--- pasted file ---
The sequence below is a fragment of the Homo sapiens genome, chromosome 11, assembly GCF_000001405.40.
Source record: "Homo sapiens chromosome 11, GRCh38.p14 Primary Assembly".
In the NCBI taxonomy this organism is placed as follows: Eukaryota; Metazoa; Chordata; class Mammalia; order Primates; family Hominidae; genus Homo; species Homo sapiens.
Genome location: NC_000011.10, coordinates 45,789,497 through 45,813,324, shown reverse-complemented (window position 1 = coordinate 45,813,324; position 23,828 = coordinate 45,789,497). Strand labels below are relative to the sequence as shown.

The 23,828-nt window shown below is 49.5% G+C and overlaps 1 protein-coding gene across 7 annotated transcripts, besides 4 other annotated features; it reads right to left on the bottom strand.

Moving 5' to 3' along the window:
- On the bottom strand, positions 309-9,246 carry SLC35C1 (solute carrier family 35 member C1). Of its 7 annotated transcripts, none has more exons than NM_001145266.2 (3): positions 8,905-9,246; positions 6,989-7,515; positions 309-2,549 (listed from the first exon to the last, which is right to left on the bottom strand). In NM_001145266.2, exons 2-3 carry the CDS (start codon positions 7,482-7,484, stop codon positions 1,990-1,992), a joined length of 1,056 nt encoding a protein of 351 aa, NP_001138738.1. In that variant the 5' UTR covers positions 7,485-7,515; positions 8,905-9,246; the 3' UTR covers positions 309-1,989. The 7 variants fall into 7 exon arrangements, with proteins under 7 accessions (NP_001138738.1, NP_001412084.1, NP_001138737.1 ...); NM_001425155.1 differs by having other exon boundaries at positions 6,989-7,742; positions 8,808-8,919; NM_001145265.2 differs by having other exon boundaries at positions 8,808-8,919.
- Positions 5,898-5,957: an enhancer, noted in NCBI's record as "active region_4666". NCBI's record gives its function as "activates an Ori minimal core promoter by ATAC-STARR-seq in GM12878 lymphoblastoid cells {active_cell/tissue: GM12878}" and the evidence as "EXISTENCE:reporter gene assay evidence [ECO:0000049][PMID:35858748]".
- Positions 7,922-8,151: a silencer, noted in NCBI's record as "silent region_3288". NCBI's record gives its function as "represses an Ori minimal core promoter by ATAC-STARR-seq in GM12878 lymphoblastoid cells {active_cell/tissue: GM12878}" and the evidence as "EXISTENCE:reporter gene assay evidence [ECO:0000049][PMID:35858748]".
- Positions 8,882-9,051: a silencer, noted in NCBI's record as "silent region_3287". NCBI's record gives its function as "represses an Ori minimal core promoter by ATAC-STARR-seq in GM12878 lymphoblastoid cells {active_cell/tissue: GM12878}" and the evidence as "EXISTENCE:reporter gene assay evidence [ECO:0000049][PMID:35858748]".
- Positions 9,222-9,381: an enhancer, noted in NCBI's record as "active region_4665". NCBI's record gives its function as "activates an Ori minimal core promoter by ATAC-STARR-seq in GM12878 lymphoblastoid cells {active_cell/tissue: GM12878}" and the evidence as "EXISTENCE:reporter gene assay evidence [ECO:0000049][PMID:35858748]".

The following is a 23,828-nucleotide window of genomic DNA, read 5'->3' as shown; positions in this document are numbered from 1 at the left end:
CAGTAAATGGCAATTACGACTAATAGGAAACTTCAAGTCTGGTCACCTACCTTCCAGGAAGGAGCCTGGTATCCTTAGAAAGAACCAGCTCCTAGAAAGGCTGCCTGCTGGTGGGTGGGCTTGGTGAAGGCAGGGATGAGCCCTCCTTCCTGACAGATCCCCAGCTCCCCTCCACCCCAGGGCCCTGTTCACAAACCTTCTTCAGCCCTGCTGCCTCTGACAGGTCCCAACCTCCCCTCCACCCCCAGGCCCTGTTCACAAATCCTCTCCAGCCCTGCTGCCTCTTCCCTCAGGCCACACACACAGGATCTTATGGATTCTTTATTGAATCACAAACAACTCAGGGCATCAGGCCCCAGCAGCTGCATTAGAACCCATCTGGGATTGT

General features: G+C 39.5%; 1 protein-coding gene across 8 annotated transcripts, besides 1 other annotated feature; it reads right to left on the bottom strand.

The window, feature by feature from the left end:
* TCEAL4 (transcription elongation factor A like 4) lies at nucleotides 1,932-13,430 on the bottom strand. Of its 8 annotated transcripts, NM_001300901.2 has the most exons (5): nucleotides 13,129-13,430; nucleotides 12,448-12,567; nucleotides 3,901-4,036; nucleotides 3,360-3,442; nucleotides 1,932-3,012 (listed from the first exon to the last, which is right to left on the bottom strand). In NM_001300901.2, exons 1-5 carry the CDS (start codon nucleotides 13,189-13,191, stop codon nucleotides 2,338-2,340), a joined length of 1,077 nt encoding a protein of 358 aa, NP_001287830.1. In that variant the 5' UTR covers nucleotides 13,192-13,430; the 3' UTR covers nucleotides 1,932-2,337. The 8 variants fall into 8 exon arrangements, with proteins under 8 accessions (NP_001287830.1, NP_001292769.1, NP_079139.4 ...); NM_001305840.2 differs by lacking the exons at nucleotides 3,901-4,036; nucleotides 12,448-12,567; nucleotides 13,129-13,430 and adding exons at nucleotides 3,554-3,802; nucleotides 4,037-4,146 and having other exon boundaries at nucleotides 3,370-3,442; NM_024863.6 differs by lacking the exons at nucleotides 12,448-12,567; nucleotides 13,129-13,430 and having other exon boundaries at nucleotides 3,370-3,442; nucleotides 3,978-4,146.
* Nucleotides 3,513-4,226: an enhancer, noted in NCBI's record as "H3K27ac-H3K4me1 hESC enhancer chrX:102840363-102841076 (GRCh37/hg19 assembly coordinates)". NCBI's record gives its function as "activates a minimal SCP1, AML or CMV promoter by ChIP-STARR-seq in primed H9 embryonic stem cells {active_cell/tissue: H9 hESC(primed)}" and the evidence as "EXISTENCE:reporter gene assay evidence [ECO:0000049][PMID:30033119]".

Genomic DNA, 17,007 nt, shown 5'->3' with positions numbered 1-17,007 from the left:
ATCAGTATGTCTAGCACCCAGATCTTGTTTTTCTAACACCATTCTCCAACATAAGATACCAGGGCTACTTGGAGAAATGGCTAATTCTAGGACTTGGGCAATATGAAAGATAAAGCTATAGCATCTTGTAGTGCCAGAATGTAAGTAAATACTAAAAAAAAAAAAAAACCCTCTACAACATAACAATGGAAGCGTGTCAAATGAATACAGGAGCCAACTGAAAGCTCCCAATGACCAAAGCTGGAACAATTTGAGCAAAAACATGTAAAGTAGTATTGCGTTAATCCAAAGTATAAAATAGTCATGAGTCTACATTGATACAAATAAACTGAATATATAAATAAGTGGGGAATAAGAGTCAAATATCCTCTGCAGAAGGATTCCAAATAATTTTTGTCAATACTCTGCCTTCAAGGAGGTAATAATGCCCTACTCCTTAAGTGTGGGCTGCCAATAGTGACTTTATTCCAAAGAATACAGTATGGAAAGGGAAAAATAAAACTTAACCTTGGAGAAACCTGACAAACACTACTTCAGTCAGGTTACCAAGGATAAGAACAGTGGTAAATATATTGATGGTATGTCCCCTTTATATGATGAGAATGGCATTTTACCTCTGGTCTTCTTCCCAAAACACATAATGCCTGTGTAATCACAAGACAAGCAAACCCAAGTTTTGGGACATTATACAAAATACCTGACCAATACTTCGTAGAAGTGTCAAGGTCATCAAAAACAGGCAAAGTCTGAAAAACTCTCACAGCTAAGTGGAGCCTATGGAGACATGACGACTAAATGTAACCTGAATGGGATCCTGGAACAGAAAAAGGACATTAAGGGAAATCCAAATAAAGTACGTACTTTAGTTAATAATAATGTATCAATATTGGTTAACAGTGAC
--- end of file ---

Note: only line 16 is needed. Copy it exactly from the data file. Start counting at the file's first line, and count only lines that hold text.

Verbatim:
* TCEAL4 (transcription elongation factor A like 4) lies at nucleotides 1,932-13,430 on the bottom strand. Of its 8 annotated transcripts, NM_001300901.2 has the most exons (5): nucleotides 13,129-13,430; nucleotides 12,448-12,567; nucleotides 3,901-4,036; nucleotides 3,360-3,442; nucleotides 1,932-3,012 (listed from the first exon to the last, which is right to left on the bottom strand). In NM_001300901.2, exons 1-5 carry the CDS (start codon nucleotides 13,189-13,191, stop codon nucleotides 2,338-2,340), a joined length of 1,077 nt encoding a protein of 358 aa, NP_001287830.1. In that variant the 5' UTR covers nucleotides 13,192-13,430; the 3' UTR covers nucleotides 1,932-2,337. The 8 variants fall into 8 exon arrangements, with proteins under 8 accessions (NP_001287830.1, NP_001292769.1, NP_079139.4 ...); NM_001305840.2 differs by lacking the exons at nucleotides 3,901-4,036; nucleotides 12,448-12,567; nucleotides 13,129-13,430 and adding exons at nucleotides 3,554-3,802; nucleotides 4,037-4,146 and having other exon boundaries at nucleotides 3,370-3,442; NM_024863.6 differs by lacking the exons at nucleotides 12,448-12,567; nucleotides 13,129-13,430 and having other exon boundaries at nucleotides 3,370-3,442; nucleotides 3,978-4,146.